Might be worth asking a training partner or instructor to do a drill with you, where you just stand there in normal or fighting stance, and just them hit you reeeeeally lightly. Seriously, just tapping you. Then when you feel ready, get them to hit a bit harder, and harder. The point of this is not to reach knockout power, but just get a feel for it. To get used to the sensation. There may be a bit of pain, but you'll realise that it's not the end of the world.

And yes, the absolute most important thing you learn is that you're not made of glass. That you can be hit and that "oh, I'm actually okay." I'd say this mental aspect is the most crucial to learn and become embedded within you.
 
Some great responses already :). Yep, no substitute for getting hit, but progressively is important. I've seen too many times higher grades 'beating up' lower grades, and it teaches them nothing. They learn bad habits and basically learn to curl up into a ball while being hit, go into fear/protect mode, and mentally it doesn't help them in sparring.

Might be worth asking a training partner or instructor to do a drill with you, where you just stand there in normal or fighting stance, and just them hit you reeeeeally lightly. Seriously, just tapping you. Then when you feel ready, get them to hit a bit harder, and harder. The point of this is not to reach knockout power, but just get a feel for it. To get used to the sensation. There may be a bit of pain, but you'll realise that it's not the end of the world.

And yes, the absolute most important thing you learn is that you're not made of glass. That you can be hit and that "oh, I'm actually okay." I'd say this mental aspect is the most crucial to learn and become embedded within you.
In my bare knuckle days, it was funny (in a sadistic way) to see people get hit for the first time. I mean take a solid hit. People would be rolling around on the ground like the world was going to end. And they’d expect everyone to come over and see if they were alright. After a few times, they’d realize they were ok. Then it became a pride thing where they weren’t going to be “that guy.”

I had some of that from my wrestling days; the get up and keep going mentality; but getting hit wasn’t the same exact thing as getting punched or kicked.

My teacher was fine with the newbies doing that when they first started. He knew it was part of the learning curve.

But always going too hard with new people, yeah. It’s really counterproductive. They develop some bad habits that take longer to undo. That was a big criticism of how things went early on when I started. We were put into bare knuckle sparring against everyone from day 1. And experienced guys didn’t take it easy on you. It was the throw them in the deep end to teach them how to swim mentality. That’s a big reason why Kyokushin and offshoots didn’t have a lot of people coming back after their first class.

Kaicho actually talked about that in his autobiography. He said he wonders how many great students he lost over the years because of that mentality/training style. I’ve heard a lot of Kyokushin schools have smartened up and figured out the meaning of progression. Bare knuckle is a great thing, as long as it’s a thing one builds up to rather than thrown right into it from day one like it used to be. There’s still quite a few of the old purists out there though.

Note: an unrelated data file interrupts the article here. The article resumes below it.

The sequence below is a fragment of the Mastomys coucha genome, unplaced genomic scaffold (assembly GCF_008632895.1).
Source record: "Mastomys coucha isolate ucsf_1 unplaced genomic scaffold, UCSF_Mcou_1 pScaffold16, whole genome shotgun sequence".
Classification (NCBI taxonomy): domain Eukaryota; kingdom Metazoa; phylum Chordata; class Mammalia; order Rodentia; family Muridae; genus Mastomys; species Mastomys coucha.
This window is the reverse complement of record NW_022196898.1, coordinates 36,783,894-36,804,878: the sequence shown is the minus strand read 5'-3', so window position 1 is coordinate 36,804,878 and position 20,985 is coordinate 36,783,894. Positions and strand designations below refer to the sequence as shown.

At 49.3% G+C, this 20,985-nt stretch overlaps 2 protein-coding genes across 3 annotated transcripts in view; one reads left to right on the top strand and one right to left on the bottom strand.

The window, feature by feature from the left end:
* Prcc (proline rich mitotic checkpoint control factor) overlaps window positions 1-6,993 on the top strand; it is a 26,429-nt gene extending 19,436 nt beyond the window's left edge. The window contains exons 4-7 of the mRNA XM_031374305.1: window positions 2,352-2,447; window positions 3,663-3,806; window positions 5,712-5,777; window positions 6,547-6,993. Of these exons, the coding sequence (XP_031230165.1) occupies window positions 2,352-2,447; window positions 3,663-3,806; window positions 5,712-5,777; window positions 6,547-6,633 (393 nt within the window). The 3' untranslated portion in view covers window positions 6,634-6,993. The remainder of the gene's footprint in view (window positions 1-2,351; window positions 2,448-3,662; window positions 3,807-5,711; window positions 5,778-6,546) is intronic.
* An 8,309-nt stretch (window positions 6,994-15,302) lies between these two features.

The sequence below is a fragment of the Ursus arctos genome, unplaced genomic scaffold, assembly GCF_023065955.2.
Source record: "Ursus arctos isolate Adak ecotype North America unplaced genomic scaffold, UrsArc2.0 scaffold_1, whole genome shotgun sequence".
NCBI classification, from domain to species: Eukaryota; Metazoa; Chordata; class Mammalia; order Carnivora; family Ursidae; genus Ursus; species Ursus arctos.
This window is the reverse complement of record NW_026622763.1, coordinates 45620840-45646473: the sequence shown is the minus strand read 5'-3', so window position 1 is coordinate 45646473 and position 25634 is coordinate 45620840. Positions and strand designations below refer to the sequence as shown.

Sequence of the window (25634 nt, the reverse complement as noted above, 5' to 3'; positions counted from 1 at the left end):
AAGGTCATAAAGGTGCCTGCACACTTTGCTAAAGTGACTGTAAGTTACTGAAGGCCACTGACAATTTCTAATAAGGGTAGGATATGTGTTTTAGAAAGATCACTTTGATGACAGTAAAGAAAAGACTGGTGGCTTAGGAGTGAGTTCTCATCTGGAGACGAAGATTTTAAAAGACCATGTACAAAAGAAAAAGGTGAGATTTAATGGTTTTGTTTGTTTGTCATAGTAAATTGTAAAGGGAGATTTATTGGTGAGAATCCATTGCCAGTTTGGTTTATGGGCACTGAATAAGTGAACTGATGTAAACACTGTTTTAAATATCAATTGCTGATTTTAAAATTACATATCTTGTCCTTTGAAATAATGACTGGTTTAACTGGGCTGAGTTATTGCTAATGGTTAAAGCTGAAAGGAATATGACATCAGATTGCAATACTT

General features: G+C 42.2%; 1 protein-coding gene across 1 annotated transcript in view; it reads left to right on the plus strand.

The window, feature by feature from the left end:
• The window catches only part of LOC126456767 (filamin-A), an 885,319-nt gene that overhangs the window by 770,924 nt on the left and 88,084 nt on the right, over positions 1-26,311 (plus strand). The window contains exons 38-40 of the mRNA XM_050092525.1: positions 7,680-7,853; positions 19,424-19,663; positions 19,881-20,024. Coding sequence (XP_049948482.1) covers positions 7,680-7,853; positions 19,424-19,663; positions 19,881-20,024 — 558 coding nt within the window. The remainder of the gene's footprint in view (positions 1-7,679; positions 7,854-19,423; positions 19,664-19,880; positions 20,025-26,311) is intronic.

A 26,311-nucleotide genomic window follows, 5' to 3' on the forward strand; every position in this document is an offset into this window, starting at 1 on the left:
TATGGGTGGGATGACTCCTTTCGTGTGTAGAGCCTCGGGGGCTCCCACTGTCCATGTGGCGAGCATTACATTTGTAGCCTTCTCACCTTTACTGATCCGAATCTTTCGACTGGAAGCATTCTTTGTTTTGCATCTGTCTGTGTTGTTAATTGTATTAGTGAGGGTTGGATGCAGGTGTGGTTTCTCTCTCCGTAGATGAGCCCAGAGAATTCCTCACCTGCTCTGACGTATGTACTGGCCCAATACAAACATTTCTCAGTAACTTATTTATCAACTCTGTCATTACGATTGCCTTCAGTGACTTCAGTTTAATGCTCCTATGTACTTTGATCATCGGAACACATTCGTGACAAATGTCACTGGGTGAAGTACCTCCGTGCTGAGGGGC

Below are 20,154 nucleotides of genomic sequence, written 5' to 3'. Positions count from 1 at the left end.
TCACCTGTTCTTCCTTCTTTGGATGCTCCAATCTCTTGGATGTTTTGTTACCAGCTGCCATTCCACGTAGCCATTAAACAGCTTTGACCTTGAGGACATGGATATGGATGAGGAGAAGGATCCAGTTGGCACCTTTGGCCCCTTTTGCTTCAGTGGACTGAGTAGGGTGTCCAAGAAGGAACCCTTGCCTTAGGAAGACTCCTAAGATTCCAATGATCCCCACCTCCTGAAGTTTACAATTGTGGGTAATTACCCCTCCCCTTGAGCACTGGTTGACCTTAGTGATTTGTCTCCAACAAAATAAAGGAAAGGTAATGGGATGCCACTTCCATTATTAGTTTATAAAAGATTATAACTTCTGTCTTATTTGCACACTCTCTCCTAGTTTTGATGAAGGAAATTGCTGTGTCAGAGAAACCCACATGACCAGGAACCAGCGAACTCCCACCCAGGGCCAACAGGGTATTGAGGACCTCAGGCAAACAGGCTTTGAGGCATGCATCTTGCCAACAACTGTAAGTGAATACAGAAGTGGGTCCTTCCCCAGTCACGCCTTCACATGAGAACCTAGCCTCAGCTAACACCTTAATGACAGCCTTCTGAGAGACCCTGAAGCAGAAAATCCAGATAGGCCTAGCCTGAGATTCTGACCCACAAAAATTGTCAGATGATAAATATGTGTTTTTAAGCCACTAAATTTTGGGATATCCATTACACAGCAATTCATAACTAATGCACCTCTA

Hey guys, I sometimes struggle with fear of getting hit, but I don’t want let it affect me, especially when it comes to sparring.

How do you guys face this fear?
With all the great posts, you know there is a consistent theme. Exposure to the element. Another example is how repeated exposure to hot or cold weather acclimates you to a given environment. That is the physical familiarity that comes with repetition and practice. A big, big part here is training. Learning how to slip or evade a punch.
I think the bigger element, and where you may be having trouble, is in the mental component. Some people start their training with zero physical confrontation exposure so it is totally alien to them. This is also where the repetition of being hit comes in. You will consciously have to work on not freezing up. For some people working on the slips and fades in slow motion helps, eventually working up to full speed.
A true story; there were two police officers in middle TN that went to the same domestic violence call. It was later discovered that the house had over 150 pistols and long arms inside. The male in the house was firing at the officers while another weapon was being reloaded by his wife (the whole story got really weird). One officer was shot nine times while trying to move to cover. He lived I fully believe by sheer will power. Another officer got shot in the leg by a round that glanced off the pavement. He absolutely freaked out, believing he was going to die. He did. Not from the bullet but because he lost control of his faculties so badly, he had a heart attack.